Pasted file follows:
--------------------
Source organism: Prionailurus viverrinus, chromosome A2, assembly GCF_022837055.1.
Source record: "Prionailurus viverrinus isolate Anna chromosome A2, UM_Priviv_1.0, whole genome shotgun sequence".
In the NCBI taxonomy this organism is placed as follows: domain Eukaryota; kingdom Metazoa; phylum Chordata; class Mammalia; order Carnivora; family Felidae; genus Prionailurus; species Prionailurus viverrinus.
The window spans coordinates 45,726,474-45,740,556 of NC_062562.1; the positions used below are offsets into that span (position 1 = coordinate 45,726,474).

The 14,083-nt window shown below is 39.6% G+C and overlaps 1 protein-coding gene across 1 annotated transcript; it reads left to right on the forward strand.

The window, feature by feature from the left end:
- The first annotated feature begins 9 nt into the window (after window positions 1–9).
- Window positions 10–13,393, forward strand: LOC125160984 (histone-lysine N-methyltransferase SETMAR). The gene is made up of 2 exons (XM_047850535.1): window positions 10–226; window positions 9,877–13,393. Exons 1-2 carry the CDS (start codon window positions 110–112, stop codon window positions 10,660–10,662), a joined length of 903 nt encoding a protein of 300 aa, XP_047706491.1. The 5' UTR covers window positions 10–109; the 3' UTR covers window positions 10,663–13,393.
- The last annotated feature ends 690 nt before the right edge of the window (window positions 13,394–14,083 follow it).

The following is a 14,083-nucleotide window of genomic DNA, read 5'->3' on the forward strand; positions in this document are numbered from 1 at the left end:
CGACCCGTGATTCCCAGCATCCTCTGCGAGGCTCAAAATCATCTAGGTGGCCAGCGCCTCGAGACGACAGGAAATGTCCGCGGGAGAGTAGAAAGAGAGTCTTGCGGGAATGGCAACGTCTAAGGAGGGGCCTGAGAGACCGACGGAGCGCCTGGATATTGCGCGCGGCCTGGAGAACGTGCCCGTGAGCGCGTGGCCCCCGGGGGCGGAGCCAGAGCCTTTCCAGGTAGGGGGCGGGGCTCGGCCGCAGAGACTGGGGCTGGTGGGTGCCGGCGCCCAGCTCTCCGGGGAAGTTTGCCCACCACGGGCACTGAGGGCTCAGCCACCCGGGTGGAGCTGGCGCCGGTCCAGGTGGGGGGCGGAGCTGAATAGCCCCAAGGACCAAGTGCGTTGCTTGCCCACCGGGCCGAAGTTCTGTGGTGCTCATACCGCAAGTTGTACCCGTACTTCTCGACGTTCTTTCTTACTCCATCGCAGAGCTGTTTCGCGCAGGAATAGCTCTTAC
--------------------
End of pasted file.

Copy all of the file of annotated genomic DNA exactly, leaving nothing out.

Source organism: Prionailurus viverrinus, chromosome A2, assembly GCF_022837055.1.
Source record: "Prionailurus viverrinus isolate Anna chromosome A2, UM_Priviv_1.0, whole genome shotgun sequence".
In the NCBI taxonomy this organism is placed as follows: domain Eukaryota; kingdom Metazoa; phylum Chordata; class Mammalia; order Carnivora; family Felidae; genus Prionailurus; species Prionailurus viverrinus.
The window spans coordinates 45,726,474-45,740,556 of NC_062562.1; the positions used below are offsets into that span (position 1 = coordinate 45,726,474).

The 14,083-nt window shown below is 39.6% G+C and overlaps 1 protein-coding gene across 1 annotated transcript; it reads left to right on the forward strand.

The window, feature by feature from the left end:
- The first annotated feature begins 9 nt into the window (after window positions 1–9).
- Window positions 10–13,393, forward strand: LOC125160984 (histone-lysine N-methyltransferase SETMAR). The gene is made up of 2 exons (XM_047850535.1): window positions 10–226; window positions 9,877–13,393. Exons 1-2 carry the CDS (start codon window positions 110–112, stop codon window positions 10,660–10,662), a joined length of 903 nt encoding a protein of 300 aa, XP_047706491.1. The 5' UTR covers window positions 10–109; the 3' UTR covers window positions 10,663–13,393.
- The last annotated feature ends 690 nt before the right edge of the window (window positions 13,394–14,083 follow it).

The following is a 14,083-nucleotide window of genomic DNA, read 5'->3' on the forward strand; positions in this document are numbered from 1 at the left end:
CGACCCGTGATTCCCAGCATCCTCTGCGAGGCTCAAAATCATCTAGGTGGCCAGCGCCTCGAGACGACAGGAAATGTCCGCGGGAGAGTAGAAAGAGAGTCTTGCGGGAATGGCAACGTCTAAGGAGGGGCCTGAGAGACCGACGGAGCGCCTGGATATTGCGCGCGGCCTGGAGAACGTGCCCGTGAGCGCGTGGCCCCCGGGGGCGGAGCCAGAGCCTTTCCAGGTAGGGGGCGGGGCTCGGCCGCAGAGACTGGGGCTGGTGGGTGCCGGCGCCCAGCTCTCCGGGGAAGTTTGCCCACCACGGGCACTGAGGGCTCAGCCACCCGGGTGGAGCTGGCGCCGGTCCAGGTGGGGGGCGGAGCTGAATAGCCCCAAGGACCAAGTGCGTTGCTTGCCCACCGGGCCGAAGTTCTGTGGTGCTCATACCGCAAGTTGTACCCGTACTTCTCGACGTTCTTTCTTACTCCATCGCAGAGCTGTTTCGCGCAGGAATAGCTCTTAC